Mental Health and Calming Rooms
There is so much more to the world of ‘Sensory’ than people may originally think. A ‘Sensory Room’ is an...Read article
A Sensory Processing Disorder is a mental condition that affects how your brain receives signals from your senses.
People with sensory processing disorders may find themselves oversensitive to sights, sounds, textures, flavours, and other sensory inputs, making everyday experiences overwhelming. They might even lead to a Sensory Overload when their brain feels overstimulated by the sensory information around them.
Sensory Overloads are not too dissimilar to an anxiety attack. If you’re experiencing a sensory overload, it’s best to take yourself to a quiet, calm area, so your senses can balance out and restabilise.
Sensory processing disorders affect children and adults alike and negatively influence their social, personal, and professional lives.
Luckily, there are lots of things you can do to manage your sensory processing disorder. Carry on reading to find out.
Are you Hypersensitive or Hyposensitive?
Hypersensitive people are likely to have an extreme response to sensory inputs that pass by neurotypical people, whether that’s noticing sounds that other people may not; reacting negatively to being touched, even by people that they know; or excessively worrying about their safety in large crowds.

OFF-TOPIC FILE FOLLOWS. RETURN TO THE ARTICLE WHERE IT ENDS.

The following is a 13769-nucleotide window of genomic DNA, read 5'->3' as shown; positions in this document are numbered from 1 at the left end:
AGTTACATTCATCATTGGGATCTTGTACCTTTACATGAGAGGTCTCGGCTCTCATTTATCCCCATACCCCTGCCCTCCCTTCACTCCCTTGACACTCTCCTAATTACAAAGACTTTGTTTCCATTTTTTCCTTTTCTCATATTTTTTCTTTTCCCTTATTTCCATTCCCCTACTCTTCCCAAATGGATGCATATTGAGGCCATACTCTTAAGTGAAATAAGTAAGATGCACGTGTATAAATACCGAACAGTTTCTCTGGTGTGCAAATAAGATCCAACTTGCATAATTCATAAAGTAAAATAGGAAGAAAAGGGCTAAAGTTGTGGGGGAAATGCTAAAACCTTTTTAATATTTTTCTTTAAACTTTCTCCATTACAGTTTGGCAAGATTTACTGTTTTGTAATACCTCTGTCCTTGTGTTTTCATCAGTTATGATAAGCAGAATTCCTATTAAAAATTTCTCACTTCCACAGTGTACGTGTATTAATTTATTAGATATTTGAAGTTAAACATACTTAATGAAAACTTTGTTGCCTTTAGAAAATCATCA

Hyposensitive people lack sensitivity to their surroundings. Because of this, they can be very active, constantly on the move to seek sensory stimulation; they might feel a need to touch their surroundings, including people, which can sometimes come across as inappropriate to others. Hyposensitive people can also have issues with personal space and come across as a little clumsy and uncoordinated.
Maybe you’re both.
Some people with sensory processing issues show signs of both hypersensitivity and hyposensitivity and can behave in one or both of the following ways:
People with sensory processing issues have difficulty processing sensory information, which can quickly become frustrating and confusing. It can be a struggle to adjust to new surroundings, prompting feelings of stress and anxiety; because of this, it can take longer for people with sensory processing issues to settle into new activities or situations.
Those who are under-sensitive may avoid touching and handling objects, which can consequently impact their motor skills development.
Over-sensitive people can have difficulty socialising if they feel anxious or irritable around other people. Whilst under-sensitive people may be too rough or full-on with others, making others feel uncomfortable and could, unfortunately, lead that person to be excluded from school.
Poor self-control is another issue a person may face when they feel overstimulated or anxious; they may have trouble controlling their impulses, leading to random outbursts of behaviour, like running off or throwing something.
Helping somebody with a sensory processing disorder is no easy task. It’s not something that can be controlled, managed, or changed; it needs to be supported.
Thankfully, there are lots of ways you can support someone with a sensory processing disorder to help make them and their life easier. Here are a few ideas to try and help: